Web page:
Another cold day but, unlike yesterday, without the sunshine. I was not too bothered that I was in the office for most of the morning, at least if was warm. By the time we got out on site it had brightened up a fair bit, although the dampness in the air still gave things a cold feel.
We visited Hook Heath to look at clearance tasks, we are trying to join up the various grassy areas by widening narrow gaps between the scrub and so reduce the trampling that occurs when the cattle walk single file from one area to another. There is lots to do but recent work on the site has made a huge difference and the Red Devon cattle that grazed the site this year did an excellent job. The woodland around the reserve was pretty quiet, as woods often are in the winter when many birds flock together, if you do not come across a flock you see next to nothing. We did hear green woodpecker and marsh tit though.
From there it was off to Farlington to take a look at how the restoration works are going, now that the Environment Agency are pulling out, thankfully things still seem to be on course for them to be off site by the weekend. We stopped for lunch at the Building and hearing bearded tit calling from near the path took a walk over and were rewarded with excellent views of a male feeding on bent seed heads of reeds. The breeze today would have made feeding on the tops of the stems difficult and so the broken stems are more sheltered, although this usually makes them much more difficult to see. In this case the bird was so close that the fact that it was low down in the reeds did not matter. When seen well they look very exotic, despite being close there was no chance of a picture, but just seeing one well is always a treat. There are some birds that, even if seen regularly demand that you look at them, beaded tits are one such species, for me others are red kite, chough and nuthatch, they all seem to have that certain something. Of course it is not just birds that have this quality and I expect everyone will have their own list of things that will always demand attention.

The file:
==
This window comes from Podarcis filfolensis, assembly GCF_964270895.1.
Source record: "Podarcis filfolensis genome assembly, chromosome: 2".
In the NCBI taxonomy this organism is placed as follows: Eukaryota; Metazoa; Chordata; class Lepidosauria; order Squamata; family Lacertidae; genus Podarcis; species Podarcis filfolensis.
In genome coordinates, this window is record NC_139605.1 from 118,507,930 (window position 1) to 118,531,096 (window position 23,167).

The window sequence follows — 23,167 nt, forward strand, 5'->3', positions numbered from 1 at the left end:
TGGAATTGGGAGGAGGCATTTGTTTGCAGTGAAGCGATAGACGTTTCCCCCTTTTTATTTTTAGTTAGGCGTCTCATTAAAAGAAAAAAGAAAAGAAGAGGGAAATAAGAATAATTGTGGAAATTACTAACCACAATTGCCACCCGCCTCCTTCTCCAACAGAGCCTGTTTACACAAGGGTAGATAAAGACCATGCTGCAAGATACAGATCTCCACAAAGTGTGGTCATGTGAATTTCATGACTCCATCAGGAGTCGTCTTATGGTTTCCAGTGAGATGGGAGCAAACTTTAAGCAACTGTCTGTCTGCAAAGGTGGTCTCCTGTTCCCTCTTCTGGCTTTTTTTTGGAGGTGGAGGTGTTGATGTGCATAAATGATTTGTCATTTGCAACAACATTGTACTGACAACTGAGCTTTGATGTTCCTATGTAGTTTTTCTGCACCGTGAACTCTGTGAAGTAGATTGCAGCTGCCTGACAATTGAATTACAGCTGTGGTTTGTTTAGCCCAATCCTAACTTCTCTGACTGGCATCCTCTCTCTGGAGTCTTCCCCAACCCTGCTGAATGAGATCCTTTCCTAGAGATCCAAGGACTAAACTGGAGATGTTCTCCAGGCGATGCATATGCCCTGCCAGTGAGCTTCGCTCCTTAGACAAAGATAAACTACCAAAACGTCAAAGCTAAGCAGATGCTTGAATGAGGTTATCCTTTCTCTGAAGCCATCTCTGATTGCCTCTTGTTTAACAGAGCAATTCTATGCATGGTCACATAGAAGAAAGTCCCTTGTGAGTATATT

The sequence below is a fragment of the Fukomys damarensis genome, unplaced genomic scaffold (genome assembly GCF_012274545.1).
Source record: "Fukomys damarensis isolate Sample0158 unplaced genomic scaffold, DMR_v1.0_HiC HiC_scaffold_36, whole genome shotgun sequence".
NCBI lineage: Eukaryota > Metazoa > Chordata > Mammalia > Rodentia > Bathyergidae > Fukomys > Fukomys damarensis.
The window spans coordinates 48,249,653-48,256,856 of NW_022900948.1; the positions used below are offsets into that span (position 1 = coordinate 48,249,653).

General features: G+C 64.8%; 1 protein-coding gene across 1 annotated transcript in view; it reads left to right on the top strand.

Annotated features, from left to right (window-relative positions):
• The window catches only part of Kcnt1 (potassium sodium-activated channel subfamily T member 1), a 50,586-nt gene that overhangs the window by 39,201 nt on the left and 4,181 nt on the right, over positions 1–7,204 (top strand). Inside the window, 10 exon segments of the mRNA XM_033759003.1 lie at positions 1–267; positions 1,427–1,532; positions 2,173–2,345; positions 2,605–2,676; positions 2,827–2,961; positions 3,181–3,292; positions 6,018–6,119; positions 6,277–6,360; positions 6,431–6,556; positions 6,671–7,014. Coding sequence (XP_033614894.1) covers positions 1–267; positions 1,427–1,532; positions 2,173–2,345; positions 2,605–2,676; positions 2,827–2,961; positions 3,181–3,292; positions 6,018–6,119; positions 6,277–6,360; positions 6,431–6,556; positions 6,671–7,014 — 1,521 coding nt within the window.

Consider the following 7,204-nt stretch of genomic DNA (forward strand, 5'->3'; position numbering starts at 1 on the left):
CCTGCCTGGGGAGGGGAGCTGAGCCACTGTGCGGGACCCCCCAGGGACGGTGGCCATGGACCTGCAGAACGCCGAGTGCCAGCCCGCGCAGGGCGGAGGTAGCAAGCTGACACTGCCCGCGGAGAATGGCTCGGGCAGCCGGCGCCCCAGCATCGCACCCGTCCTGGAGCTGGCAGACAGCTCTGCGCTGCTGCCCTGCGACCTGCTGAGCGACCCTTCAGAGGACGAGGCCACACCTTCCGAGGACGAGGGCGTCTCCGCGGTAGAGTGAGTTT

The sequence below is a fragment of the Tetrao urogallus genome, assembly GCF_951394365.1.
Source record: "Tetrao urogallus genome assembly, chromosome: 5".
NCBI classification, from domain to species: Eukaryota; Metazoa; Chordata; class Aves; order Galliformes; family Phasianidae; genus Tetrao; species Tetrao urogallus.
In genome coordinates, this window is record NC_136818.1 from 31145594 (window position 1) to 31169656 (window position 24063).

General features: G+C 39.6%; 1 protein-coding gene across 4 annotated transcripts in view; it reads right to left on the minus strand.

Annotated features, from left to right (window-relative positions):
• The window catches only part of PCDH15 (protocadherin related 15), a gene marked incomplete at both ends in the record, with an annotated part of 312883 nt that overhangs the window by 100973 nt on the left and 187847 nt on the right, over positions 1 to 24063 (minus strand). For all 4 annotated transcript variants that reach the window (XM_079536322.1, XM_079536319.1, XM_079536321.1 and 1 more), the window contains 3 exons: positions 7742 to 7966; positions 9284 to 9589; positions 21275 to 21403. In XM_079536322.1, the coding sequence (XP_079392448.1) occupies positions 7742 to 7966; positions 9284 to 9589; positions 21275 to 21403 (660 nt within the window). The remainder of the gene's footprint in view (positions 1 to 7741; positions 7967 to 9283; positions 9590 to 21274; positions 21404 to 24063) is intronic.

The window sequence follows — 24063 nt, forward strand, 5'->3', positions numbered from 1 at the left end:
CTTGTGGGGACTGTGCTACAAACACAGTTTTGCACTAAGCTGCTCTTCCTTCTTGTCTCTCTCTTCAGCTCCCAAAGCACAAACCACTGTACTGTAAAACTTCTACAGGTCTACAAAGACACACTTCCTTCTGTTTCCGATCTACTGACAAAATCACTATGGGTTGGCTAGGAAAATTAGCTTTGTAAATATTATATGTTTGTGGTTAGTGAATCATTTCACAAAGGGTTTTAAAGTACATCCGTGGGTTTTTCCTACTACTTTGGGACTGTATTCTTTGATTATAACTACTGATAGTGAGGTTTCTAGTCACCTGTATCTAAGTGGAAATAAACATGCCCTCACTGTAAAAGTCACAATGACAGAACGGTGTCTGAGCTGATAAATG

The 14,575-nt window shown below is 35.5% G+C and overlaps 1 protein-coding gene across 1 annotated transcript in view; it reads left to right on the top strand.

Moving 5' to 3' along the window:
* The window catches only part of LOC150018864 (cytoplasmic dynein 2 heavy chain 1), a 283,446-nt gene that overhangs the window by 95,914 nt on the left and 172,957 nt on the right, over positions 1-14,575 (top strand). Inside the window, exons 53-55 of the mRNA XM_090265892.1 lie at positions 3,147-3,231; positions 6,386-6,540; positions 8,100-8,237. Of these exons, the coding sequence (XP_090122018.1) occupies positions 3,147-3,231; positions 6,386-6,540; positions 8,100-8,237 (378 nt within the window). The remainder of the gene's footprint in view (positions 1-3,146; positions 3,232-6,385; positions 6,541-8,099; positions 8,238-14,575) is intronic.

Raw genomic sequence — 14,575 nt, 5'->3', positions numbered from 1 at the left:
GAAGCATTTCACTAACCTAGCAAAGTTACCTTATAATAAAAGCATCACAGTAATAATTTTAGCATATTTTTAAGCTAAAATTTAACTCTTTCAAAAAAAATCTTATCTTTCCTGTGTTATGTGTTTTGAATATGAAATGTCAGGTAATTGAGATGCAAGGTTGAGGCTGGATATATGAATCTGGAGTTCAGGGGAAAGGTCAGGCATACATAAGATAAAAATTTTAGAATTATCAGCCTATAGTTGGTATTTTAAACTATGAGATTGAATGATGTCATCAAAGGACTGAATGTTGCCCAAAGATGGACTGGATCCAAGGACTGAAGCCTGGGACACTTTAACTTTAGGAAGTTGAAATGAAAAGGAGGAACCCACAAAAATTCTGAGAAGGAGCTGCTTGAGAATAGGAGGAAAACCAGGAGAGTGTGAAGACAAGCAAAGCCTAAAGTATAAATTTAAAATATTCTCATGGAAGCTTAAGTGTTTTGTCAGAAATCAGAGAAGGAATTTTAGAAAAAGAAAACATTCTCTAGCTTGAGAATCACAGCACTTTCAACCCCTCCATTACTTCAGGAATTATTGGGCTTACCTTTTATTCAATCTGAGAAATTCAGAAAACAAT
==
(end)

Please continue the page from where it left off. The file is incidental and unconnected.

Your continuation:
As we left to head over to Swanwick Lakes to meet with the angling club about their winter work program of swim clearance we were distracted by a sun hound or sun dog or more properly a parhelion , this phenomenon occurs when the sunlight is refracted by ice crystals, usually high in the sky in cirrus cloud. I have seen them a fair few times, but this one was especially colourful and then Rob noticed that it was a double one, that is to say there was one each side of the sun! strictly this mean we had seen parhelia.
The sun is over to the right of the picture and the sun dog is the coloured spot to the left hand side. I could not get both in the same picture, but I did get a closer shot of one.
Although I had seen a few before this was the first time I had seen a pair one opposite the other. Looking them up it seems they are always at least 22 degrees away from the sun but level with it, they also seem to be more common when the sun is low in the sky. In exceptional cases they can form huge arcs either side of the sun, a few of the pictures from around the world are amazing. I am still waiting to see my number one most wanted atmospheric phenomenon though, the aurora borealis (or even australis) but I think the chance at Farlington of seeing even the first is slight!